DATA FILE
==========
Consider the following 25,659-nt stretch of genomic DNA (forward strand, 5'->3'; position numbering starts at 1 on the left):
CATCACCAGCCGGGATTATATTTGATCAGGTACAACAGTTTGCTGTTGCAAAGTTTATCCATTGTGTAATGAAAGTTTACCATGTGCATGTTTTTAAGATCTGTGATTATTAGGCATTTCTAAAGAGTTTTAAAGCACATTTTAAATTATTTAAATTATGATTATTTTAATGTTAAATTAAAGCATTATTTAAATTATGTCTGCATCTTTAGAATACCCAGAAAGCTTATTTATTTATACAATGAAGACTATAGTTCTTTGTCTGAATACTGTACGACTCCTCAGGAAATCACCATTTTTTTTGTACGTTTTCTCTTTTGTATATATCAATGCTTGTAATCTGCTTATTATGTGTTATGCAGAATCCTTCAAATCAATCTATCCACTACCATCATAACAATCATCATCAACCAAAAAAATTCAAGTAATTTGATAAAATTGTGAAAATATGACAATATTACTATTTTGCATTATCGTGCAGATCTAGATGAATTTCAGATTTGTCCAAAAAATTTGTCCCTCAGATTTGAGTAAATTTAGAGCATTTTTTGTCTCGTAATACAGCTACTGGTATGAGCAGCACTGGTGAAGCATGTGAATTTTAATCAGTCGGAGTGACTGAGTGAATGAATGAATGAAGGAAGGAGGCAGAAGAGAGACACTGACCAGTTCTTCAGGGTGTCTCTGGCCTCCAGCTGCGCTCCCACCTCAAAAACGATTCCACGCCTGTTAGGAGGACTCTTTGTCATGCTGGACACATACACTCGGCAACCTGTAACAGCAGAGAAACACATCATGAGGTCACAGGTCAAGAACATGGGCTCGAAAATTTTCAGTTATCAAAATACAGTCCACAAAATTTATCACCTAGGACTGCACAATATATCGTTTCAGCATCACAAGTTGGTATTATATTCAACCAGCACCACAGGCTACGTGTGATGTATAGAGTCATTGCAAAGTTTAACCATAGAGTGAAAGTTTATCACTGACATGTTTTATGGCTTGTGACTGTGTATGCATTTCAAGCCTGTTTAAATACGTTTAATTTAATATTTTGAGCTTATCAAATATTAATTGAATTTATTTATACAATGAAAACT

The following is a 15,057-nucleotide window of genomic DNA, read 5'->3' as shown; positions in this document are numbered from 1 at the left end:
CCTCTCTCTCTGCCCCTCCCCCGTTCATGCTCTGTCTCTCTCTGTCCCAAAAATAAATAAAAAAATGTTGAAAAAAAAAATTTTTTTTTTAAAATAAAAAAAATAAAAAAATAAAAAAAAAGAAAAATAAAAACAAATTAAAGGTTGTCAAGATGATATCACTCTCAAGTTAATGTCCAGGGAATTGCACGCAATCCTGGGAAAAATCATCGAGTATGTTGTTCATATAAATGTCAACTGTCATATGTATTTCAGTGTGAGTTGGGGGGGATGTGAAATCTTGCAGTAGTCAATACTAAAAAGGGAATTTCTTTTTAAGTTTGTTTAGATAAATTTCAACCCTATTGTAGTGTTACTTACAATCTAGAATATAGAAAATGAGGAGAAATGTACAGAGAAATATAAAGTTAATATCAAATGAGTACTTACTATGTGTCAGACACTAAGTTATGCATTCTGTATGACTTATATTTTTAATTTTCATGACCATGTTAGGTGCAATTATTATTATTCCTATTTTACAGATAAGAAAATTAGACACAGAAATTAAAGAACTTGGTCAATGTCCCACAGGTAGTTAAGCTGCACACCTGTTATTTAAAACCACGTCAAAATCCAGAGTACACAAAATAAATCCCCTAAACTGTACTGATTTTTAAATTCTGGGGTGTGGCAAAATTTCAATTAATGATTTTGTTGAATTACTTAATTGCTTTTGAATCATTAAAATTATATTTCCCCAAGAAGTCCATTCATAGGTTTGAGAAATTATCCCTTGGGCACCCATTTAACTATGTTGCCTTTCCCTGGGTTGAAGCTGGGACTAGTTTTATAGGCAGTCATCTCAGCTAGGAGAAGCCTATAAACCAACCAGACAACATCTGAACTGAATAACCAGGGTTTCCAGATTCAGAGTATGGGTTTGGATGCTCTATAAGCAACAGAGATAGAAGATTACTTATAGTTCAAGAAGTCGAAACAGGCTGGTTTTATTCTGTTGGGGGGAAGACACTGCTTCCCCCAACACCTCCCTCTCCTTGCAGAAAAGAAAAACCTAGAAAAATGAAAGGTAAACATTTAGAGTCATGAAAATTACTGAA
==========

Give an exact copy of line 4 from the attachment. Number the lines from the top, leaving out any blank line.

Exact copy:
CCTCTCTCTCTGCCCCTCCCCCGTTCATGCTCTGTCTCTCTCTGTCCCAAAAATAAATAAAAAAATGTTGAAAAAAAAAATTTTTTTTTTAAAATAAAAAAAATAAAAAAATAAAAAAAAAGAAAAATAAAAACAAATTAAAGGTTGTCAAGATGATATCACTCTCAAGTTAATGTCCAGGGAATTGCACGCAATCCTGGGAAAAATCATCGAGTATGTTGTTCATATAAATGTCAACTGTCATATGTATTTCAGTGTGAGTTGGGGGGGATGTGAAATCTTGCAGTAGTCAATACTAAAAAGGGAATTTCTTTTTAAGTTTGTTTAGATAAATTTCAACCCTATTGTAGTGTTACTTACAATCTAGAATATAGAAAATGAGGAGAAATGTACAGAGAAATATAAAGTTAATATCAAATGAGTACTTACTATGTGTCAGACACTAAGTTATGCATTCTGTATGACTTATATTTTTAATTTTCATGACCATGTTAGGTGCAATTATTATTATTCCTATTTTACAGATAAGAAAATTAGACACAGAAATTAAAGAACTTGGTCAATGTCCCACAGGTAGTTAAGCTGCACACCTGTTATTTAAAACCACGTCAAAATCCAGAGTACACAAAATAAATCCCCTAAACTGTACTGATTTTTAAATTCTGGGGTGTGGCAAAATTTCAATTAATGATTTTGTTGAATTACTTAATTGCTTTTGAATCATTAAAATTATATTTCCCCAAGAAGTCCATTCATAGGTTTGAGAAATTATCCCTTGGGCACCCATTTAACTATGTTGCCTTTCCCTGGGTTGAAGCTGGGACTAGTTTTATAGGCAGTCATCTCAGCTAGGAGAAGCCTATAAACCAACCAGACAACATCTGAACTGAATAACCAGGGTTTCCAGATTCAGAGTATGGGTTTGGATGCTCTATAAGCAACAGAGATAGAAGATTACTTATAGTTCAAGAAGTCGAAACAGGCTGGTTTTATTCTGTTGGGGGGAAGACACTGCTTCCCCCAACACCTCCCTCTCCTTGCAGAAAAGAAAAACCTAGAAAAATGAAAGGTAAACATTTAGAGTCATGAAAATTACTGAA